the three above are all fasans from different time…the last one is very much like Isana :
and thats not so strange since Isana and Fasan probably had collaboration.
Artur Lang made similar volute :
A maker like Gustav Glassl made his volutes almost V-shaped :
You can see that shape also on the Hopf’s he made , and something similar on some Astro’s ( maybe he made them too ? )
Some Neubauer’s show something similar :
As opposite to the non volute Arnold Hoyers the “Hoyer-Gitarre” made by his family shows very pronunced volutes:
The one at the left is not so typical as the one at the right, which is actually from an Alosa Standard that they probably delivered too.
Some volutes are even more pronounced as this :
a Roger volute form the sixties. Roger is probably the only westgerman maker with that kind of volute, but it was copied very much in GDR ( which we will see later )
can sometimes tell things too, even not as well as holes .. but anyway, here some “tricks” :
A long space without frets like this is very very common on GDR made guitars, but very rarely seen on westgerman brands. In fact I only know about two makers who did it this way. One delivered top Hopf ( and they are not very common ) , I havent identified that maker yet, but the other one made many guitars like this. Its Wolfgang Hüttl. You can see this end , and sometimes even longer fretless endings on guitars labeled with his own name, but also on the ones he delivered to Lindberg and Voss and more…most of his guitars were made like this.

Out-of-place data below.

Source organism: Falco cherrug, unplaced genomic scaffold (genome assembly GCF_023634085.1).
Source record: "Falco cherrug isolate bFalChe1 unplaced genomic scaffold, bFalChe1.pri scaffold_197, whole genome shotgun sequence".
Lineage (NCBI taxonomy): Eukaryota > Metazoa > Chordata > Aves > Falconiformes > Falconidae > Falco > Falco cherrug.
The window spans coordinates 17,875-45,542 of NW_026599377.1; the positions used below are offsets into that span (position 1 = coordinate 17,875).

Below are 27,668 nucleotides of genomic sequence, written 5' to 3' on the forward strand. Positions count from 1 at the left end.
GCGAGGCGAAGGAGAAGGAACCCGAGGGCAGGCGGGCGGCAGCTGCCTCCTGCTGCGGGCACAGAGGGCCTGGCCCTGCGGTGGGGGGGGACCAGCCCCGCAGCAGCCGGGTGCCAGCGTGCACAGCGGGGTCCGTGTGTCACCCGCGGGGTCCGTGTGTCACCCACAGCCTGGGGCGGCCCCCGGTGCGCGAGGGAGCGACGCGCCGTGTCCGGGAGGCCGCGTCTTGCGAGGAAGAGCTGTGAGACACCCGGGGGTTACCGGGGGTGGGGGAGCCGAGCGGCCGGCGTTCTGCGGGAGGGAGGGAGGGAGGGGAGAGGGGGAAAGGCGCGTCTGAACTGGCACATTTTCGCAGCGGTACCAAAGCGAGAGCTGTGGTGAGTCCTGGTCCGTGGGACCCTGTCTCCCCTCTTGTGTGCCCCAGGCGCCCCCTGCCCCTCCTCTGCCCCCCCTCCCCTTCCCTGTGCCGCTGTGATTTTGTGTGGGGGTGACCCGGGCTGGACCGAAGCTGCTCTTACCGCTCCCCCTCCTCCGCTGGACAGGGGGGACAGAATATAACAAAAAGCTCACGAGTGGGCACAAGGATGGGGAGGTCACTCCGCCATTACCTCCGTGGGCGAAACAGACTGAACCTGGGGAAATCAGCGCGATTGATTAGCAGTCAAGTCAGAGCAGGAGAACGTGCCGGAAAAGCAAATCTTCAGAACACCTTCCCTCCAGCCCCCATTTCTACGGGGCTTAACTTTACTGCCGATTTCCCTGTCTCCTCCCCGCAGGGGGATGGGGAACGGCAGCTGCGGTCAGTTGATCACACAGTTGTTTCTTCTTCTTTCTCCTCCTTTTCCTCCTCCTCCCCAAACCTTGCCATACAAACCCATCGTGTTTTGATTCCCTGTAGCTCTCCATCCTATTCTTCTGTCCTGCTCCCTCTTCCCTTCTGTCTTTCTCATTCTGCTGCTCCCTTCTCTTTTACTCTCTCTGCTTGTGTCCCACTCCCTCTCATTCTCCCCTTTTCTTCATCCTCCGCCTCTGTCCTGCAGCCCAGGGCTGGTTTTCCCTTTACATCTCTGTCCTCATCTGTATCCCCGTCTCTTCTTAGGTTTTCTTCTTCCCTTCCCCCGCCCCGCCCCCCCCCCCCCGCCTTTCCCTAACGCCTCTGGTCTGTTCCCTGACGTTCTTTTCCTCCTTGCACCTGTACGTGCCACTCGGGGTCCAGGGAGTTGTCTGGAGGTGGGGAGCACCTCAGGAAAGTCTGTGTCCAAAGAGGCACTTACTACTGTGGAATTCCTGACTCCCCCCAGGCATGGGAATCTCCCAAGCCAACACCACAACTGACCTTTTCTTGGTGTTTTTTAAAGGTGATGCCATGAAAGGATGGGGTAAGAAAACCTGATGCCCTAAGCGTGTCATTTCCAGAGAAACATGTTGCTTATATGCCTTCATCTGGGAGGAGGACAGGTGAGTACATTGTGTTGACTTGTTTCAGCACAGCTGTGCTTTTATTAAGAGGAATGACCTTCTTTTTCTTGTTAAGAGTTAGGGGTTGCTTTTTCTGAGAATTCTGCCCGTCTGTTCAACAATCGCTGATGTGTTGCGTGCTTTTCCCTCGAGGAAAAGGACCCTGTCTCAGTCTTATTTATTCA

Many Klira’s – the majority – has a small, but easy recognizeable space at the end :
more makers have something similar but a bit less pronounced : Höfner, Lang, Tellson and a few more…
Gustav Glassl however used the hole fretboard and put as many frets there as possible. Many of his guitars have the last fret close the end :
Neubauers often have something very similar,- and that might not be a coincidence. In fact Glassl and Neubauer neckends have very much in common:
Another thing to notice is if the corners are rounded or sharp. In the early days after the war most had rounded corners, but from early fifties and way into the sixties the makers got more individual.
In general Höfner had rounded corners like here :
other brands that had rounded corners as a rule ( with exceptions ) are Fasan, Juwel and more ( will make a list later )